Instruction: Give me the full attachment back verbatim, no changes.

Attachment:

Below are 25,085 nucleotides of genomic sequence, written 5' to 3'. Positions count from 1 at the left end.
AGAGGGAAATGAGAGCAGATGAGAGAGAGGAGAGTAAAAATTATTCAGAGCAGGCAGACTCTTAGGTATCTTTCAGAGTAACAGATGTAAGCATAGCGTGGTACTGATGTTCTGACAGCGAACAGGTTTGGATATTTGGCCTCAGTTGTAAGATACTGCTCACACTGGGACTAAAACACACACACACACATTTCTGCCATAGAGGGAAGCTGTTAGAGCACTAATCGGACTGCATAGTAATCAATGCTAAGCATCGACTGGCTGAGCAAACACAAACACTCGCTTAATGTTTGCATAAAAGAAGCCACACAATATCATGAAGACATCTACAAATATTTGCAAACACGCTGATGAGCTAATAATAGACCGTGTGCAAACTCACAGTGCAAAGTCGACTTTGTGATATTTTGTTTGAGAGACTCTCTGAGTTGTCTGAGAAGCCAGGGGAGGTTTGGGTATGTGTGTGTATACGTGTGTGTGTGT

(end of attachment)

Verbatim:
Below are 25,085 nucleotides of genomic sequence, written 5' to 3'. Positions count from 1 at the left end.
AGAGGGAAATGAGAGCAGATGAGAGAGAGGAGAGTAAAAATTATTCAGAGCAGGCAGACTCTTAGGTATCTTTCAGAGTAACAGATGTAAGCATAGCGTGGTACTGATGTTCTGACAGCGAACAGGTTTGGATATTTGGCCTCAGTTGTAAGATACTGCTCACACTGGGACTAAAACACACACACACACATTTCTGCCATAGAGGGAAGCTGTTAGAGCACTAATCGGACTGCATAGTAATCAATGCTAAGCATCGACTGGCTGAGCAAACACAAACACTCGCTTAATGTTTGCATAAAAGAAGCCACACAATATCATGAAGACATCTACAAATATTTGCAAACACGCTGATGAGCTAATAATAGACCGTGTGCAAACTCACAGTGCAAAGTCGACTTTGTGATATTTTGTTTGAGAGACTCTCTGAGTTGTCTGAGAAGCCAGGGGAGGTTTGGGTATGTGTGTGTATACGTGTGTGTGTGT